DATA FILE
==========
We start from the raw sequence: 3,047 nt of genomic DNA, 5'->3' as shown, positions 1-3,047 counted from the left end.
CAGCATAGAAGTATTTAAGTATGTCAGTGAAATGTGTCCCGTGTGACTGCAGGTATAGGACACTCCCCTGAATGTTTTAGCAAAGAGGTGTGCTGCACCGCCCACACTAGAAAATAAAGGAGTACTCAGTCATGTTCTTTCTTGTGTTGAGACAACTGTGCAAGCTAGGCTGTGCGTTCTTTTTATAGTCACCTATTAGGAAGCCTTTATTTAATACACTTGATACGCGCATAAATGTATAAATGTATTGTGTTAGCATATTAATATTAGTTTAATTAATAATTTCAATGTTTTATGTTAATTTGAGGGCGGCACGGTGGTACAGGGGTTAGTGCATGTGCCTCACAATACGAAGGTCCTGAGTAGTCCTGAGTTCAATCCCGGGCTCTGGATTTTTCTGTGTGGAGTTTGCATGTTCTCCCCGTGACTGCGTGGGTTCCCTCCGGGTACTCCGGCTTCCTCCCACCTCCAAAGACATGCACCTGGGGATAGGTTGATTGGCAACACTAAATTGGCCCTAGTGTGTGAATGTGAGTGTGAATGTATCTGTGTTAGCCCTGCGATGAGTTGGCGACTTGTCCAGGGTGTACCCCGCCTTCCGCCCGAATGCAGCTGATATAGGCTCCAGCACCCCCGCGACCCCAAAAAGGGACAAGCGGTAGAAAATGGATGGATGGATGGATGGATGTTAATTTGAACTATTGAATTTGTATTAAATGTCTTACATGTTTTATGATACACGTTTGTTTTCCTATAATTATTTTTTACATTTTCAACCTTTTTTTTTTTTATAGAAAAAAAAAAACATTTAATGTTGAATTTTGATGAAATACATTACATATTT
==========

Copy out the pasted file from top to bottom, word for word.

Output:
We start from the raw sequence: 3,047 nt of genomic DNA, 5'->3' as shown, positions 1-3,047 counted from the left end.
CAGCATAGAAGTATTTAAGTATGTCAGTGAAATGTGTCCCGTGTGACTGCAGGTATAGGACACTCCCCTGAATGTTTTAGCAAAGAGGTGTGCTGCACCGCCCACACTAGAAAATAAAGGAGTACTCAGTCATGTTCTTTCTTGTGTTGAGACAACTGTGCAAGCTAGGCTGTGCGTTCTTTTTATAGTCACCTATTAGGAAGCCTTTATTTAATACACTTGATACGCGCATAAATGTATAAATGTATTGTGTTAGCATATTAATATTAGTTTAATTAATAATTTCAATGTTTTATGTTAATTTGAGGGCGGCACGGTGGTACAGGGGTTAGTGCATGTGCCTCACAATACGAAGGTCCTGAGTAGTCCTGAGTTCAATCCCGGGCTCTGGATTTTTCTGTGTGGAGTTTGCATGTTCTCCCCGTGACTGCGTGGGTTCCCTCCGGGTACTCCGGCTTCCTCCCACCTCCAAAGACATGCACCTGGGGATAGGTTGATTGGCAACACTAAATTGGCCCTAGTGTGTGAATGTGAGTGTGAATGTATCTGTGTTAGCCCTGCGATGAGTTGGCGACTTGTCCAGGGTGTACCCCGCCTTCCGCCCGAATGCAGCTGATATAGGCTCCAGCACCCCCGCGACCCCAAAAAGGGACAAGCGGTAGAAAATGGATGGATGGATGGATGGATGTTAATTTGAACTATTGAATTTGTATTAAATGTCTTACATGTTTTATGATACACGTTTGTTTTCCTATAATTATTTTTTACATTTTCAACCTTTTTTTTTTTTATAGAAAAAAAAAAACATTTAATGTTGAATTTTGATGAAATACATTACATATTT